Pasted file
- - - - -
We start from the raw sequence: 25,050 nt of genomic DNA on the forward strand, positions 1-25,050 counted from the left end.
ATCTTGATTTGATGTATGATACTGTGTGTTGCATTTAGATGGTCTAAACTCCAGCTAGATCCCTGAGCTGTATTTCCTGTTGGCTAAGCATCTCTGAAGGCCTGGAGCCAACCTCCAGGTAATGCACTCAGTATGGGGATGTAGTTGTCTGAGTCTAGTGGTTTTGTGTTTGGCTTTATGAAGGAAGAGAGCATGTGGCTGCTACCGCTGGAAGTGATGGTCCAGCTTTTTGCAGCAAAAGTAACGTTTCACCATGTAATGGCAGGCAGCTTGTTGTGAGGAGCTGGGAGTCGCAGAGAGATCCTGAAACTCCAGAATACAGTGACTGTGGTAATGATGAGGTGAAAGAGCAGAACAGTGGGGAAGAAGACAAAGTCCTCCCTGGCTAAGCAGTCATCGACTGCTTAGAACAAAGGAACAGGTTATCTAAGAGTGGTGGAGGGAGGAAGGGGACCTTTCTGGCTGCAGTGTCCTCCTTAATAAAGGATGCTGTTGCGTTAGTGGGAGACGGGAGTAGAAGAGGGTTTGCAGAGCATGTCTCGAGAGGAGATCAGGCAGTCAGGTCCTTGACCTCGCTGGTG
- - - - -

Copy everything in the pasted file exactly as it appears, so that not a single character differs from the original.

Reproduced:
We start from the raw sequence: 25,050 nt of genomic DNA on the forward strand, positions 1-25,050 counted from the left end.
ATCTTGATTTGATGTATGATACTGTGTGTTGCATTTAGATGGTCTAAACTCCAGCTAGATCCCTGAGCTGTATTTCCTGTTGGCTAAGCATCTCTGAAGGCCTGGAGCCAACCTCCAGGTAATGCACTCAGTATGGGGATGTAGTTGTCTGAGTCTAGTGGTTTTGTGTTTGGCTTTATGAAGGAAGAGAGCATGTGGCTGCTACCGCTGGAAGTGATGGTCCAGCTTTTTGCAGCAAAAGTAACGTTTCACCATGTAATGGCAGGCAGCTTGTTGTGAGGAGCTGGGAGTCGCAGAGAGATCCTGAAACTCCAGAATACAGTGACTGTGGTAATGATGAGGTGAAAGAGCAGAACAGTGGGGAAGAAGACAAAGTCCTCCCTGGCTAAGCAGTCATCGACTGCTTAGAACAAAGGAACAGGTTATCTAAGAGTGGTGGAGGGAGGAAGGGGACCTTTCTGGCTGCAGTGTCCTCCTTAATAAAGGATGCTGTTGCGTTAGTGGGAGACGGGAGTAGAAGAGGGTTTGCAGAGCATGTCTCGAGAGGAGATCAGGCAGTCAGGTCCTTGACCTCGCTGGTG